The (Further) Demise of Content

sponsored_life Leslie Savan, TCT‘s favorite advertising critic, once wrote that, if you want to understand advertisements, one of the major principles to bear in mind is “follow the flattery.” Ego strokes are often used to build brand affection and loyalty.

Of course, as we TCTers know, marketing is a core part of the overall corporate capitalist order, and, as such, faces constant pressure to refine and extend itself.

Hence, is it any surprise that the premium on flattery is devouring more and more of the “content” (aka programming, aka “shows”) in commercial media? Content, after all, is merely secondary advertising, something that exists to attract eyeballs and eardrums to advertising/marketing (aka unintentional shopping).

Exhibit A: The new television program “Up All Night,” the plot of which is: two new, first-time parents attempt to care for their baby, with supposedly inherently hilarious results. Is it funny, or just an attempt at flattery? Judge for yourself:

Exhibit B: The new motion picture, “I Don’t Know How She Does It,” the plot of which is: a woman holds down an upper class “job,” while also trying to be a wife and mother. This one is also a load of undisguised, straight-up button-pushing. It is, in Tasha Robinson‘s apt phrase, lifestyle porn:

Such is American culture these (late) days. Hilarious, isn’t it?

Meanwhile, for those of you wondering how Hollywood movies serve as marketing vehicles, two words: product placement. “I Don’t Know How She Does It” features not one, but two Product Placement Coordinators (look under “Other Crew”). During its filming, one product placement expert described it thus:

Sarah Jessica Parker leaves her character of bad girl from New York upper class to become a London City broker. In this case she is even a mother and has to conciliate these two roles. The comedy is based on the best-seller by Allison Pearson, who will be out in February with her second novel “I think I love you”….The shootings will begin in London in January. A product placement fit for high fashion Companies, accessories, and baby products. A rare occasion for products for kids; the premises fo this movie seems to be in fact really good.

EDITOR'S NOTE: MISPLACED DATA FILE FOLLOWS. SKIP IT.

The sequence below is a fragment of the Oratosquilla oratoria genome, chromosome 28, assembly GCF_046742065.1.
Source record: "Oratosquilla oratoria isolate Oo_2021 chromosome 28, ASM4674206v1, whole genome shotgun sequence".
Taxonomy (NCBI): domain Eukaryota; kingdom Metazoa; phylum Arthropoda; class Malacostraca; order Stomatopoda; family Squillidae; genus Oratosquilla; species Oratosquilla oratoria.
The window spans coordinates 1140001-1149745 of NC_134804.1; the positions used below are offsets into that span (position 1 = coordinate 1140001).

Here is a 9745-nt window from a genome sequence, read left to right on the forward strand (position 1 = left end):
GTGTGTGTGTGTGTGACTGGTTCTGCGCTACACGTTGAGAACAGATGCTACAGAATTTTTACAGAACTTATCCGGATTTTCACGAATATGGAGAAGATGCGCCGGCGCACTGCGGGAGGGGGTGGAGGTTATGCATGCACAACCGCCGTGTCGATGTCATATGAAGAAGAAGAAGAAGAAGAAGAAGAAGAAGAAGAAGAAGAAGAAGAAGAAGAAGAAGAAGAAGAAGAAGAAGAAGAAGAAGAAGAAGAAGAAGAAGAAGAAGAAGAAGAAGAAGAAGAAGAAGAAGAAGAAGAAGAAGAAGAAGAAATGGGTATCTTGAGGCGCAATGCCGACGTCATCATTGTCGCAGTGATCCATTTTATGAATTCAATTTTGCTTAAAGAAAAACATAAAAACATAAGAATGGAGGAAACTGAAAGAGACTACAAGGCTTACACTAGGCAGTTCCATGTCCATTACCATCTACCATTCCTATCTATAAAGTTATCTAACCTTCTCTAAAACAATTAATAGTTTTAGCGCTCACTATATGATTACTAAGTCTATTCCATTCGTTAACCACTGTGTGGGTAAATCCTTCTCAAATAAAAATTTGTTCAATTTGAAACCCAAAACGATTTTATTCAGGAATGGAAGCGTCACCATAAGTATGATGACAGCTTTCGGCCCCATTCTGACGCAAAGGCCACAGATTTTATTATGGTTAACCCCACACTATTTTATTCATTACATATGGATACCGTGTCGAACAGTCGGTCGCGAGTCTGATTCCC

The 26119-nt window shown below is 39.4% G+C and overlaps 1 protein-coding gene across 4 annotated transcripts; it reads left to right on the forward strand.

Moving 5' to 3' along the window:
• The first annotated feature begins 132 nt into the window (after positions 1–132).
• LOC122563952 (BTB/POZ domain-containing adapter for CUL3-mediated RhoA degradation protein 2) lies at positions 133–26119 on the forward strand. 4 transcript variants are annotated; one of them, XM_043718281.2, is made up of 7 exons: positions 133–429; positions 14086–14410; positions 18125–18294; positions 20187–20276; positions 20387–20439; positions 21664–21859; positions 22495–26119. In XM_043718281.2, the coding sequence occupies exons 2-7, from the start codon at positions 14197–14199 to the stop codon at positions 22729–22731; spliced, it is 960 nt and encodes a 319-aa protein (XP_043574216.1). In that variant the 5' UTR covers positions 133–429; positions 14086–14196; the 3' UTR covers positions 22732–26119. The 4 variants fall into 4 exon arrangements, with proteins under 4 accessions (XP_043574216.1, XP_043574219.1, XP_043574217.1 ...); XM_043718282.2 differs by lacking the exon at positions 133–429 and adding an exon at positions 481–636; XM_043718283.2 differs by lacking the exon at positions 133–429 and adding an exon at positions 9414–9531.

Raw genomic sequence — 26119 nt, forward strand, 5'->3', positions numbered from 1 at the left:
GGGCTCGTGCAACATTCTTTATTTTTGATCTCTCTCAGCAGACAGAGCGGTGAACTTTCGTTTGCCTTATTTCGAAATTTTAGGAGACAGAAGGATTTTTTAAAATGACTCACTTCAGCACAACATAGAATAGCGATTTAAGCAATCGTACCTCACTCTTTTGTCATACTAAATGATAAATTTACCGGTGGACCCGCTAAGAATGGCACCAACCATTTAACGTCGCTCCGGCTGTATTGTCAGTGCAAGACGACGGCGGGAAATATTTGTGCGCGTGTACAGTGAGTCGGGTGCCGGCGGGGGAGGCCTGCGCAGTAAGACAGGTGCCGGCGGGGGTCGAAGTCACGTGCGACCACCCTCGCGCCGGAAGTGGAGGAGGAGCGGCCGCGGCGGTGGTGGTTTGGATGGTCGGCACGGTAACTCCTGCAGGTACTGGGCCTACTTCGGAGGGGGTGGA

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Nick
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Nick

So, I have been stumbling across your blog while performing research in what impact consumerism and namely deskilling of society has for cultural values and value of object/products alike. Although you know how to break down other people, in the end I’m not sure where you are going with this blog, what do you want to achieve. Although I am aware that as an Industrial Designer our profession has been a catalyst for mass production, marketing and ‘globalisation of capitalism’, I would like to ensure I am bound to search for a new path, away from green movement initiatives that… Read more »

Michael Dawson
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Hi, Nick, and welcome to TCT. You ask excellent questions. The immediate purpose of this blog is to show people how corporate planners (on behalf of wealthy shareholders) manipulate “free time” experiences and choices, and to demonstrate that corporate capitalism requires this manipulation, on an always-expanding basis. The secondary purpose of this blog is to get people to think about how radically unsustainable this arrangement is, and to encourage movement toward a decent alternative. The work you are doing sounds vital and utterly important to me. My only complaint about local solutions is that many of their architects tend to… Read more »